The municipality of San Miguel, Putumayo, along the border with Ecuador, is one of the most violent and dangerous in Colombia. So things must be very urgent for hundreds of people to gather in the town center for a multi-day protest.
On March 18, 50 people from the municipality’s rural zone gathered in the county seat, La Dorada; their numbers continued to grow until, on March 26, 3,000 people from 30 villages had converged, and were marching through the town’s streets.
The protesters say that following the wave of intense U.S.-funded aerial herbicide fumigation that took place in December and January, they have been left with nothing to eat, and that levels of hunger have reached crisis proportions.
San Miguel has been subject to regular fumigations since late 2000, when “Plan Colombia” got underway with a large-scale spray campaign in Putumayo. The December-January fumigations are the same ones that caused the Ecuadorian government to lodge high-profile protests with Bogotá, in a diplomatic spat that is still not fully resolved.
The San Miguel protesters are demanding humanitarian aid to address their immediate food needs, and a commitment to fund projects to help them abandon coca, achieve food security and grow legal crops.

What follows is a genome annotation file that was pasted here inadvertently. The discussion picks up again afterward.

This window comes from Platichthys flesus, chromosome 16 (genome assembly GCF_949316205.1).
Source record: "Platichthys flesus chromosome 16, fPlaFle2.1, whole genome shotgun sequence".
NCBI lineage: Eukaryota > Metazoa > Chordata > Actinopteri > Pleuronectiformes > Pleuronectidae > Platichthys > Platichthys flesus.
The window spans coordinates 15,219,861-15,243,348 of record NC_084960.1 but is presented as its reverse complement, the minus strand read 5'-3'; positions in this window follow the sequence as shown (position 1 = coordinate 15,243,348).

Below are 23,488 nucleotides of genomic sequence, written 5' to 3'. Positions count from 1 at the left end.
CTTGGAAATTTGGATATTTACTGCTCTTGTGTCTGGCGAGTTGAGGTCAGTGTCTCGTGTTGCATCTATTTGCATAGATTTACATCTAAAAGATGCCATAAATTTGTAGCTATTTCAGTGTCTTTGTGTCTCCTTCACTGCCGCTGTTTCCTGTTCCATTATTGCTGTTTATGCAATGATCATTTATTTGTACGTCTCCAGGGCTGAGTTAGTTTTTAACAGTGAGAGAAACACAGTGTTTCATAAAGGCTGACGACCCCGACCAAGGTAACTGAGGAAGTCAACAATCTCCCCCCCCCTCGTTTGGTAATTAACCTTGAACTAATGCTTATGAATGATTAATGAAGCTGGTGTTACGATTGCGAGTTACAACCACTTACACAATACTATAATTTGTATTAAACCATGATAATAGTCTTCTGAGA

About 400 of the protesters remain, at least as of three days ago, in La Dorada’s main school, according to the Bogotá-based human-rights group MINGA. They promise to remain there until Putumayo’s governor and representatives of the central government meet with them.
The U.S. government, which funded the spraying that killed the farmers’ food crops, now has an obligation to help these people feed their families. Even those who see the San Miguel farmers as criminals who got what they deserved – there are plenty of such people here in Washington – should recognize that killing the population’s food crops, then refusing relief, is no way to run a counter-insurgency campaign.
Here is a translation of a letter that the San Miguel farmers sent last Friday to Colombia’s human-rights ombudsman, or defensor del pueblo.